Leslie Foster’s 59 film installation features 11 collaborative short films made by marginalized artists.
Though mainstream cultural narratives often fail those relegated to the fringes of our societies, artists like Leslie Foster are deliberately crafting content that, as Foster and the artists with whom he's collaborated call it, "isn't for you."
This "you" is the proverbial "you" that exemplifies the cultural powers-that-be, and more specifically in the case of Foster's most recent project, the 59 film installation, the cis, white male. "These visuals are not created for the dominant culture to easily consume," explains Foster. "They are celebrations of bodies and genders and ideas that are often marginalized."
Noting that he oftentimes fits into this "dominant culture" and that in reality many of these films are also not "for him," Foster shares an appreciation for his collaborators, who, while creating these alongside him, "were there to keep my own privilege and gaze in check."
Each spanning 59 seconds, the 11 films that comprise 59 are each entirely unique to the vision of the artist with whom Foster collaborated for the film, respectively. The collaborative process surrounding 59 is a fundamental element of the final product, which means that for each project there was "a rule we followed [where] we had to generate the idea 50/50 and as much as possible, split the work 50/50 as well." While some films did not follow this method perfectly, "we worked hard to communicate well and include each other on every decision."
In the case of filmmaker Jacqueline Suskin and her film, entitled 59.8, "the collaboration felt seamless, effortless even, as it came together naturally and without debate." As as poet living in Los Angeles, Suskin wanted to bring viewers back to "the importance of the earth, the natural world, soil, water, air and fire," and her film took the form of a poem while capturing a personal "ritual" of Suskin's. The vulnerability present in witnessing the "personal and private world of an artist" is a poignant rarity that can be found throughout the films.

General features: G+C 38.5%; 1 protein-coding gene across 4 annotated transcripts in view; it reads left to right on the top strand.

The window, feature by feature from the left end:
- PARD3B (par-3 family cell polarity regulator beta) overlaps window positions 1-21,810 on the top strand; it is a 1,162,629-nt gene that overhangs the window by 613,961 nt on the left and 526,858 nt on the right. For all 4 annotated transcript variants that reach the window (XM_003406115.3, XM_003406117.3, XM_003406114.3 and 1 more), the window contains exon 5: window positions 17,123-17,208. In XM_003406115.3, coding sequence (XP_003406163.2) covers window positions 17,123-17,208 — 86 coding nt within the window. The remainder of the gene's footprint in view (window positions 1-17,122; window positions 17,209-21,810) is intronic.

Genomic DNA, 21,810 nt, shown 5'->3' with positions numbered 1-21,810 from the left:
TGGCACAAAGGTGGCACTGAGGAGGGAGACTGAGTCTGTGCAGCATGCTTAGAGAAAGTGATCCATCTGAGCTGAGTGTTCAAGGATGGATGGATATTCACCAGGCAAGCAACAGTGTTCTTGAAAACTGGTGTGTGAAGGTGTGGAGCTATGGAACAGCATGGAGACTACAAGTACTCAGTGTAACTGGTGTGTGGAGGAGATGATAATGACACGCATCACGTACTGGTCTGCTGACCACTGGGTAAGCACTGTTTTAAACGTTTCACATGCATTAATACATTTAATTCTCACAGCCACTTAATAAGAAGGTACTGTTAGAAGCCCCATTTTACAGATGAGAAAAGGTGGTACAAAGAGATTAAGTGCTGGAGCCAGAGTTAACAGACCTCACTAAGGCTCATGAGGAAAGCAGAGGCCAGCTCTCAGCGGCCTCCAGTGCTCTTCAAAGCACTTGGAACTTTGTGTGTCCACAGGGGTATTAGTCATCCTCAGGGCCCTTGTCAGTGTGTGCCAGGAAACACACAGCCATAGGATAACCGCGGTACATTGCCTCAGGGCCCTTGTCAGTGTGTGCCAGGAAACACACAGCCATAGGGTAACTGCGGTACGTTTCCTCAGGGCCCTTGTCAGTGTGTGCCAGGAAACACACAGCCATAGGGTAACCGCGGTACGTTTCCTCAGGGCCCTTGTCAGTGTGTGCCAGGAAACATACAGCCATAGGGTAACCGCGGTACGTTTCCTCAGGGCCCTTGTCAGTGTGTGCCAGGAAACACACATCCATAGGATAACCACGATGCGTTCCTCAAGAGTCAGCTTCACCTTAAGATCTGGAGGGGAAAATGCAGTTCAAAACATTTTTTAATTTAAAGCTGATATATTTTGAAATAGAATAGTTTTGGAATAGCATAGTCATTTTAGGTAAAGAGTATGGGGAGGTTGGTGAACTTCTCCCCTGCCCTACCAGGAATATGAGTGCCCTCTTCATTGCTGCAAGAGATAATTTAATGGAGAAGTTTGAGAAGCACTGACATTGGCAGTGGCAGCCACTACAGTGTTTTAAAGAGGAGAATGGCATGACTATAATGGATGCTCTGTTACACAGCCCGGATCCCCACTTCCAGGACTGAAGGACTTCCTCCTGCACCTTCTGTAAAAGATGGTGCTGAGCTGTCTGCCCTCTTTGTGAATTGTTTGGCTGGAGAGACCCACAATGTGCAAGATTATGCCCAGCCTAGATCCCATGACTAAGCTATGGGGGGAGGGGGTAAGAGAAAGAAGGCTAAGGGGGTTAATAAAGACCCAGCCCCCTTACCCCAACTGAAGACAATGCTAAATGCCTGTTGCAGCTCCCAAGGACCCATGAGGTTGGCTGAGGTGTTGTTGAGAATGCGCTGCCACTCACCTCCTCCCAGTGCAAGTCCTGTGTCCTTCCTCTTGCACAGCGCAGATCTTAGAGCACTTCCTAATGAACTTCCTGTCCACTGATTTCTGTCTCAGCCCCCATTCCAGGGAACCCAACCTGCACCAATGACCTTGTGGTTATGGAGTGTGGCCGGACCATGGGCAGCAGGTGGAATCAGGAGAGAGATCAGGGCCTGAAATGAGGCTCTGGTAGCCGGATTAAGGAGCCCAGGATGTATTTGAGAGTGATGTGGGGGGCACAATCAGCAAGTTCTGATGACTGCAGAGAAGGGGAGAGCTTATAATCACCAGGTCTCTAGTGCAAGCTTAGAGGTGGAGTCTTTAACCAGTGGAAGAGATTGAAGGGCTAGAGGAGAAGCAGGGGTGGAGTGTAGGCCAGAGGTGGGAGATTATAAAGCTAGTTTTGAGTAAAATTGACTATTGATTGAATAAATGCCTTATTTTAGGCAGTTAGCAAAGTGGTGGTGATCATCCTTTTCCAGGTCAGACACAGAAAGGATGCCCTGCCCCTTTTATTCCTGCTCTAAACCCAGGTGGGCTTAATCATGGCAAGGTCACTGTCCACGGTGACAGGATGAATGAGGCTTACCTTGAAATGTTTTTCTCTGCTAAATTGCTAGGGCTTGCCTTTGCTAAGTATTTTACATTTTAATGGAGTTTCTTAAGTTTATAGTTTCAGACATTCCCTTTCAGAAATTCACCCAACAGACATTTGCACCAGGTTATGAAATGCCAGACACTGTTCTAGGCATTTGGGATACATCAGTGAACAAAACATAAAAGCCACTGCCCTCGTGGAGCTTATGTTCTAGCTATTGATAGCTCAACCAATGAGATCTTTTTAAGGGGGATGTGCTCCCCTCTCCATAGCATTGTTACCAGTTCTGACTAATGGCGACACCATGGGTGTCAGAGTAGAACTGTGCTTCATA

The decision to keep each film under one minute came from Madeline Merritt, with whom Foster created the second film (59.2), and intrigued Foster due to "how effective good commercials can be in less than a minute." Wanting to "explore creating incredibly short experimental films as a challenge" for himself, the restrictions set around Foster's 59 installation have created what he's come to call "visual sonnet-making."
The films, which celebrate marginalized identities, are all unique to the artist with whom Foster collaborated. "What intrigues me about the 11 films is how different they all ended up being! There are dance films, intensely mystical films, poetic films, and all of them defy easy categorization." This posed a unique challenge for Foster as he worked against his own limitations and expanded different components of his style.
"I'm looking forward to viewers trying to find a theme," Foster tells Creators. "I think there's an expectation that there should be some sort of harmony between all of the films," and while a harmony may emerge among all 11 films, "it wasn't something we thought about consciously, which was intentional." For Foster, the concept of the limitations set around the films and the installation as the unifying force "was and is really attractive to me."
There is, however, one central theme that became a little quip among the artists, the theme that "this isn't for you." This is not to be exclusive, but to be inclusive among those who are not always welcomed or represented in the collective narratives and imageries of our "dominant culture," says Foster. Allowing the viewer to peek into how these artist's find and make meaning, Suskin has found "a sense of struggle that runs like a thread through all of our stories: no matter who we are, what body we have, what oppression we specifically deal with, we are all trying to heal and offer clarity through artistic expression. These films take us out of the margins and into a shared experience, which illuminates our differences and similarities all at once."